What is a Geolocation API?
A Geolocation API is a communication interface between a client device or application (client-side), and an application or service (server-side) that identifies and returns information about the client’s geographical location. The output parameters may include details about the currency used at that location, the time zone and even whether the country is a member of the EU.
It is called when there is a need to programmatically configure a web or mobile application based on the user’s location and common use cases include realtime map navigation and geotracking, serving contextual advertisements, implementing user security checks, and tailoring content to certain regions.
The Geolocation API does not store any information in itself, but rather provides the ability to gather existing information from the device being queried. It can collect location info from sources such as IP Address, GPS, WiFi, Bluetooth, RFID, GSM/CDMA ID, or user input. Once an API query is completed, a “best-guess” location with coordinates is returned to the calling application in JSON.
Note: A user must explicitly confirm permission for an application to use their location information. However, when a browser uses your location (as allowed in engine’s settings), it does not necessarily tell you that it is doing so. Mozilla Firefox is remedying this.
How Does a Geolocation API Work?
Geolocation Input Parameters
Typically, a request for location information to a Geolocation IP is from a device, e.g. a computer or mobile phone, which provides one or more of the following input parameters: an IP address, MAC address, RFID, GPS coordinates, cell tower (e.g. GSM, WCDMA or CDMA) ID or WiFi position. A user can also request location information about a place or organization by name.
Geolocation Output Parameters
The Geolocation API queries a Location Information Server, which replies to the API with various location properties, including the accuracy of the information it is passing on. The API then returns this information to the client. Where the information comes from is transparent to the API and the API does not itself store any data.
The information a typical Geolocation API provides varies but may include the following:
- Physical address – E.g. country, city, region, continent, postal code, latitude and longitude, and whether the country is a member of the EU.
- IP address and ISP details – Including information about whether the IP is a proxy address.
- Carrier – Mobile carrier name, area code and network code.
- Local data -Timezone (including daylight saving time), language (including multiple official languages) and currency (including currency symbol and description) data.
- Threat information – Whether the IP address has been a source of malicious activity.
Geolocation API Properties
The Geolocation API can be accessed with the Geolocation property as part of the Navigator object. The Geolocation property includes a set of three methods, namely:
- getCurrentPosition() – Retrieves the device location data and stores the coordinates (latitude + longitude), altitude (if available), and accuracy in a Position object which can be used in a callback function. Second and third optional arguments can be set to specify: 1) an error callback and, 2) the desired level of accuracy, the timeout value, and the maximum age to cache position data.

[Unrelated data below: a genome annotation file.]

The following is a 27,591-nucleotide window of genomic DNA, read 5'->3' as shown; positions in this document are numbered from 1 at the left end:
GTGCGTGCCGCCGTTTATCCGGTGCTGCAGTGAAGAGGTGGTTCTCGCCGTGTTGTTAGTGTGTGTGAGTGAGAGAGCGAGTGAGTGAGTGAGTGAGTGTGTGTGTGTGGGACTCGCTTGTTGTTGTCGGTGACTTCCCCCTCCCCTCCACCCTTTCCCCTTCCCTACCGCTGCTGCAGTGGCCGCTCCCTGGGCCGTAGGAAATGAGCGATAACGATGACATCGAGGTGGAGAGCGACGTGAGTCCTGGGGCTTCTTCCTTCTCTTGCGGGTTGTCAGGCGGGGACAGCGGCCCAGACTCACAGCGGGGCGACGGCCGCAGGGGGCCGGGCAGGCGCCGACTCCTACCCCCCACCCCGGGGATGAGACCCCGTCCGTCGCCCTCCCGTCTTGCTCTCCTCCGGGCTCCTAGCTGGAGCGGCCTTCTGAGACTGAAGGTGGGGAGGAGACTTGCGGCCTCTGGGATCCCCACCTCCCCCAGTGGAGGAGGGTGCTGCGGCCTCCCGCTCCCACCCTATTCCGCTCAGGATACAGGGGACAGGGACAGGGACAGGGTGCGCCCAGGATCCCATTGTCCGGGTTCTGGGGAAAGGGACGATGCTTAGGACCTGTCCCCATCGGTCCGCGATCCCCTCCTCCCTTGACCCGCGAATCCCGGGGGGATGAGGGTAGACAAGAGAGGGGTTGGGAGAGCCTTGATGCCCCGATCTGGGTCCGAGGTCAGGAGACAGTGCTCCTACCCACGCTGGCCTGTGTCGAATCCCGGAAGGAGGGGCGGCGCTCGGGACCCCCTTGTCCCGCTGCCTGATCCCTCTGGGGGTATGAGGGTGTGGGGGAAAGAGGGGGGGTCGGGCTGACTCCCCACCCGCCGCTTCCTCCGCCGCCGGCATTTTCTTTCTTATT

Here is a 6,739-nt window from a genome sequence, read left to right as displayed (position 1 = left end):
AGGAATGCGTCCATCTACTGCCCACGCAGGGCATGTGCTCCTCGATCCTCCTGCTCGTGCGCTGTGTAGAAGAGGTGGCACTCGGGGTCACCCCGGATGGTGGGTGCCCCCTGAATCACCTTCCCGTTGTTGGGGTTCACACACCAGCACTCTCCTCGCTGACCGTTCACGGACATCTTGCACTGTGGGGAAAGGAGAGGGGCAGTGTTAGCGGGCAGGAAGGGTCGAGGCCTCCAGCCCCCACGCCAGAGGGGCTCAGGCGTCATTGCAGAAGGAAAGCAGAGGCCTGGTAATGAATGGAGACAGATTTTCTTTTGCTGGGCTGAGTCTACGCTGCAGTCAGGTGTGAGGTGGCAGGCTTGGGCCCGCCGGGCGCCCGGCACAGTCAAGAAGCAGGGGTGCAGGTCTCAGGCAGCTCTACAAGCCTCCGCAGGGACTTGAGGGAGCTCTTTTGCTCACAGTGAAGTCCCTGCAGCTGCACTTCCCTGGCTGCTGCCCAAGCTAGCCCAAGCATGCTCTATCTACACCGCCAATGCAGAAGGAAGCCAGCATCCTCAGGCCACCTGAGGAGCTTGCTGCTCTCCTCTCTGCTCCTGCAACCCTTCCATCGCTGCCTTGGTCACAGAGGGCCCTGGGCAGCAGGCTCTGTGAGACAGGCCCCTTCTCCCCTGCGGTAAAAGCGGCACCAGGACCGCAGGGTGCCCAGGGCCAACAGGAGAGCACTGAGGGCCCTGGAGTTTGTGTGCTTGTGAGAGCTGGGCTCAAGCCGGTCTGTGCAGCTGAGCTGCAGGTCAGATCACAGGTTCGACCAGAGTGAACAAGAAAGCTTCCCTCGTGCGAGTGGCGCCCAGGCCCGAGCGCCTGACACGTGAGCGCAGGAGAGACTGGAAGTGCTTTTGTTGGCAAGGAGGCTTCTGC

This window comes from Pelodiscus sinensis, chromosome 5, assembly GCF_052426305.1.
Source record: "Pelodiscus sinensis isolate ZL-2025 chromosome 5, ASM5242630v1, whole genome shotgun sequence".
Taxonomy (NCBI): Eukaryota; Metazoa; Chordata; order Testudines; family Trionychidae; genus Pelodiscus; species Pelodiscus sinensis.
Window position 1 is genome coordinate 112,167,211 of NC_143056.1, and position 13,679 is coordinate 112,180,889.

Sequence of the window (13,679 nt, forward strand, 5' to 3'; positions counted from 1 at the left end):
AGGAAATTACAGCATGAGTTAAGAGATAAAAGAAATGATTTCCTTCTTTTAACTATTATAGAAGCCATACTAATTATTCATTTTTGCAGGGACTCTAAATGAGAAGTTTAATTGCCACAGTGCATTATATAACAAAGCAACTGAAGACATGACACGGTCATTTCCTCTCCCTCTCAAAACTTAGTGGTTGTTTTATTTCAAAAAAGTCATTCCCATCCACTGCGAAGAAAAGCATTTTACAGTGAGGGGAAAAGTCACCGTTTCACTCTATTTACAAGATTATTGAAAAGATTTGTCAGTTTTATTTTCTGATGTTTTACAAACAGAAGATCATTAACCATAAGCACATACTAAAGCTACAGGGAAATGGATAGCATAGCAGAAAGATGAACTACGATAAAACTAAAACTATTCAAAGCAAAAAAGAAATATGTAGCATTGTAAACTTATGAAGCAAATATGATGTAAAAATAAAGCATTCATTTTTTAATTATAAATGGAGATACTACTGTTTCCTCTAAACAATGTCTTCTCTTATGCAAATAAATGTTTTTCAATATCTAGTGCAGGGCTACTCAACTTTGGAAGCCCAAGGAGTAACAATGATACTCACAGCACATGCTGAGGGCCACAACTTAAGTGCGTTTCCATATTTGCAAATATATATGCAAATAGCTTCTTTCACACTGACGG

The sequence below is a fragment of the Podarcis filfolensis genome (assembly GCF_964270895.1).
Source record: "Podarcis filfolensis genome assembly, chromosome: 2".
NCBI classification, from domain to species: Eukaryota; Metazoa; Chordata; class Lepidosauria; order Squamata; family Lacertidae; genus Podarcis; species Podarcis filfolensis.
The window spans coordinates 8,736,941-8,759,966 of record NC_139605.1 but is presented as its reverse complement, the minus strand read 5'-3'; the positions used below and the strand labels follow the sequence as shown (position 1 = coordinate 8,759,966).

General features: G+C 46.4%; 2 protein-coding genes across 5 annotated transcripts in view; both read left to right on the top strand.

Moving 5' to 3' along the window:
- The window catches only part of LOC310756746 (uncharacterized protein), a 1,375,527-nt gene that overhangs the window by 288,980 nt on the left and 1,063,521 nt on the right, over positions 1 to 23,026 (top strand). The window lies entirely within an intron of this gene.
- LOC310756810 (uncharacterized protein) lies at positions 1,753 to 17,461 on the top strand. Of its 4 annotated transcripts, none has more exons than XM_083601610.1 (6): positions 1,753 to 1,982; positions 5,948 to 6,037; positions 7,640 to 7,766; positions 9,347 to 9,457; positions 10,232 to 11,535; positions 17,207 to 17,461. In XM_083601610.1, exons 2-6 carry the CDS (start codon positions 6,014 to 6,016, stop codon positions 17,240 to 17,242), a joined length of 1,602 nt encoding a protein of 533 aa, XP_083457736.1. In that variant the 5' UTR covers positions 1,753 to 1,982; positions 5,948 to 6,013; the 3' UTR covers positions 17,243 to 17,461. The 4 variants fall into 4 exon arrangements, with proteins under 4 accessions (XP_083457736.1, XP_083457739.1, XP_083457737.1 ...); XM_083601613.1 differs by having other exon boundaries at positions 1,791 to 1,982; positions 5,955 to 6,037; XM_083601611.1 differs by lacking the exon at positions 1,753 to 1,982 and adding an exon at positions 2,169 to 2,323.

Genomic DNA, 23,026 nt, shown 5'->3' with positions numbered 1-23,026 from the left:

- watchPosition() – Starts a watch operation which adds the current position to a Position object, and polls the device for system events that indicate any changes in location. When new location data is available, the Position object is updated to reflect the new position. As in getCurrentPosition(), one can optionally set an error callback and extra options (accuracy, timeout, and max age).
- clearWatch() – Stops an ongoing watch operation specified by the operation’s WatchID. WatchIDs are originally assigned to a watch operation when calling the watchPosition() method.
All major web browsers (Firefox, Chrome, Safari, Opera) support the Geolocation API and it is in extensive use on mobile devices such as Android, iOS, Windows Phone, and Maemo.
Geolocation API Use Cases
From matching people looking for romance with like-minded souls in their area to enabling businesses to track their customers, geolocation is used primarily to geographically customize a user’s digital experience.
- Browser Context – When you are searching the internet, your browser may want to query your location in order to provide locale-specific information that is relevant to your query, e.g. businesses located in your area or local news.
- Weather Reports – If you want to check the weather on your phone, the device will need Location set to ON in the phone’s Settings.
- Social Media Updates – Applications like Facebook use location APIs so users can tag their locations in their status updates, e.g. show their friends where they are vacationing.
- Employment and Business Networking – Job searching websites use geolocation to match job searchers with opportunities available in their area.
- Digital Maps – Lost in a strange city? Use your phone to pinpoint your location and find the fastest route to your hotel using Google Maps.
- Marketing and Customer Engagement – Web applications use a Geolocation API to monitor a user’s position when they’re out and about town. For instance, when a person goes shopping, an application may alert them to current specials in a particular store or suggest restaurants in the area based on a user’s previously discerned culinary preferences.
- Tracking IoT Devices – Smart home devices or wearables, and vehicles can easily be tracked or located with geolocation.
- Cybersecurity – Geolocation can be used to track network intruders or suspicious system logins; identify when and where fishy online transactions are made; and discover the shady organization behind an IP address.